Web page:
Why do we ‘do’ yoga?
We want to learn how to slow down our breathing, we want to find a relief to the pain in our back, we would like more flexibility in our hamstrings, we would like less stress, more strength, some time to ourselves, because we have discovered that yoga is one of the most incredibly designed systems of movement there is..
Many, many reasons why we ‘do’ yoga. And for the beginners as well as to the most advanced student yoga will serve the purpose of practice. Yes, yoga helps you to relax, it helps you to become present in the Now, it helps you keep your organs in a healthy state, and so much more. Therefore, to me, every single reason to practice yoga is a good reason!
The funny thing is though, that we seem to experience our practice yoga as something separate from the rest of our lives. We ‘go to yoga’ once or twice a week and seem to forget about it again a few hours after class. Seems logical right? Cause its just another something we ‘do’.
However, after some time it might occur to us that the two, ‘yoga’ and ‘the rest of our life’, do not seem to exist separate from each other at all, that really.. they are one and the same. The things we learn on the mat are no different to the things we learn in life, the person we see when we step on the mat is no different to the person we see (or choose not to see) when we walk away from it.
Yes, our mat is a special place. It offers us a place to reflect on ourselves, to reflect on what we do, think, feel and are on that moment in time and space. The practice of yoga offers us a method to see ourselves in every posture we do, every breath we take – because there is no one else doing that posture on that mat, no-one else to blame. And to accept what we see. To learn and listen to what our body tells us, what kind of crazy thoughts we have and how we feel, at that moment and with regular practice – every time again. We slowly try to learn who we really are behind all those feelings, thoughts and actions and to transform to become this person – not just on the mat, but maybe even all the time.
The practice will learn us to recognize things that misdefine us. The emotions, bodily sensations, achievements and sensory perceptions that we have in daily life. It learns us to observe these physical and psychological states, observe them instead of being them. It learns us stop identifying with all these temporary and transient thoughts, feelings and sensations and to see who we are behind all of this.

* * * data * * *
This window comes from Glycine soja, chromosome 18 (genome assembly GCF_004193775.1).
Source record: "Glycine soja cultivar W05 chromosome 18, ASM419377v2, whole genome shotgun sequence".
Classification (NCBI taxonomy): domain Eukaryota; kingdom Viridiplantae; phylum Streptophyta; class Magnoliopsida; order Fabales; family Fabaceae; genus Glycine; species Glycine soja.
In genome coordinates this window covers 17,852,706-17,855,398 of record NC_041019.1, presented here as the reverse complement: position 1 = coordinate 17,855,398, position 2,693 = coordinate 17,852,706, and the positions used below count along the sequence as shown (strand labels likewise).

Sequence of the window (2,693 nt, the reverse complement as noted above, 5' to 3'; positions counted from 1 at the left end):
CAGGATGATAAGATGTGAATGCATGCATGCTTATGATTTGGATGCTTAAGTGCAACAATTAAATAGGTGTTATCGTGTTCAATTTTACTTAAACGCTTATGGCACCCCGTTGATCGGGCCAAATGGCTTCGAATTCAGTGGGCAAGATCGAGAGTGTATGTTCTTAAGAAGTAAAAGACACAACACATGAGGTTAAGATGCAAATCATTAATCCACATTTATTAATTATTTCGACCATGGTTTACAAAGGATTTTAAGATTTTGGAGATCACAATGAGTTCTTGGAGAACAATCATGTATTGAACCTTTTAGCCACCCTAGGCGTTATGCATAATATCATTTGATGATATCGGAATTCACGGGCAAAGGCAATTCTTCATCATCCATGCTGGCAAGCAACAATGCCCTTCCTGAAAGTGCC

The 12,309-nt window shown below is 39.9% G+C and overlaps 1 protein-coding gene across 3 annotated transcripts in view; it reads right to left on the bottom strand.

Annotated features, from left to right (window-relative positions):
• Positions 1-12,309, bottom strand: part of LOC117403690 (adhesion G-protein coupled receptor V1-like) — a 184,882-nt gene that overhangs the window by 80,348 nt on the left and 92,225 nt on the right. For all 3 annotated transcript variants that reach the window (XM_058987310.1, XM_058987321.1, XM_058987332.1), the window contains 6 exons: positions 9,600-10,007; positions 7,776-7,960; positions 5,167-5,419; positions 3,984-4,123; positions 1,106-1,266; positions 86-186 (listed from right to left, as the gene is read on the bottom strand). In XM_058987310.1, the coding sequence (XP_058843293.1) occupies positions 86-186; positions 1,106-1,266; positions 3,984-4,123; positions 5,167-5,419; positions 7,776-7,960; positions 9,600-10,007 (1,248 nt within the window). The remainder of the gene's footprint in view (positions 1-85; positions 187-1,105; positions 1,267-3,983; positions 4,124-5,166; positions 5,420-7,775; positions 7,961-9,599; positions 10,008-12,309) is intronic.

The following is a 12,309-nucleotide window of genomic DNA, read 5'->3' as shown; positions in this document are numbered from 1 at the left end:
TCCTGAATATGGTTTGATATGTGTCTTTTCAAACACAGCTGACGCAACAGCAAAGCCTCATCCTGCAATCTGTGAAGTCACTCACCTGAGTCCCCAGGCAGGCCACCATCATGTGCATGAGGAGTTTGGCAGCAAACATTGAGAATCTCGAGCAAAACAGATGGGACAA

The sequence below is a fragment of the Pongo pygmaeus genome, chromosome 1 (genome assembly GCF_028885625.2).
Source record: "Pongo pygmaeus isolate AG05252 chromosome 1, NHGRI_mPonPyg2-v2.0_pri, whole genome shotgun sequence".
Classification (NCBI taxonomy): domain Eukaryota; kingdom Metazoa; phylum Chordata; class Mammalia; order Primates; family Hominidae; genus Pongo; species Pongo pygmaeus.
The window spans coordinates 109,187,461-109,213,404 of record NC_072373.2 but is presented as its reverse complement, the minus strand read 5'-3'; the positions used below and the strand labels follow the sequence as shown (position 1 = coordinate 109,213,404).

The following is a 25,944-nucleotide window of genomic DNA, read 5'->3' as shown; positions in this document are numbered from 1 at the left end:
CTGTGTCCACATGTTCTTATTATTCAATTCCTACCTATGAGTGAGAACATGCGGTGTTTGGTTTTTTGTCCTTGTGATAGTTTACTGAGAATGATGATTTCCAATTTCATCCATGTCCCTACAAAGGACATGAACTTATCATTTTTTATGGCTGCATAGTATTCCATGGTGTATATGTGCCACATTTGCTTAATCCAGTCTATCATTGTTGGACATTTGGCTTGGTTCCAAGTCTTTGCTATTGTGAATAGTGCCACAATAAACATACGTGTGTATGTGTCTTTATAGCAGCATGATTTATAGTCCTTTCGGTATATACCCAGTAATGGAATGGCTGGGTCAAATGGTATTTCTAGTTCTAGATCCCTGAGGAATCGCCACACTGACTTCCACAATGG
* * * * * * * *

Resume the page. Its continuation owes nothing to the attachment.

And yes, this takes practice. Each and every one of us starts and moves at our own level and our own pace. There is NO such thing as right or wrong. There is no scale to how ‘spiritual’ you have to be to do yoga. If you come to alleviate back pain, than that is your start and its a good one. Because you chose yoga (or yoga chose you) and whether you like it or not, you will be confronted with yourself when you step onto that mat. Not just with your back pain, but with all the creations you’ve created around it.
Yoga means union in the broadest sense of the word and as I see it, it means union with the self. In Patanjali’s words:
Yoga Chitta Vritti Nirodhah
Yoga stills the fluctuations of the mind
Tada Drashtuh Svarupe Vasthanam
Then the true self appears
The union called yoga arrises when we seek and find our true selves. Enlightenment…? Maybe yes, maybe not just yet. As said before – all happens at our own pace. Yoga is a way, a process, just like life. And there is a lot of good to be found along the way. This union can happen at any moment in time, when you are ready and able. No one else’s path will chance the fact that you will walk your own.
So, to cut a long story short: with the ‘right’ intention, everything in our daily life becomes yoga – a way to find our true selves. A smile to a person walking by, the help we offer to another person, the peaceful way we respond to our loved one in an argument, the positive thoughts we think about ourselves, the way we lift a weight in the gym because we love our body – not because we hate it. As I read in someones story the other day: every action becomes an asana, every breath a pranayama and every quiet moment becomes meditation. And, whatever my humble position might be in this beautiful process of life and union, Im very very thankful that I might be able to help even only a little bit in yours. Thanks for reading.
“You cannot do yoga. Yoga is your natural state. What you can do are yoga exercises, which may reveal to you where you are resisting your natural state.”
– Sharon Gannon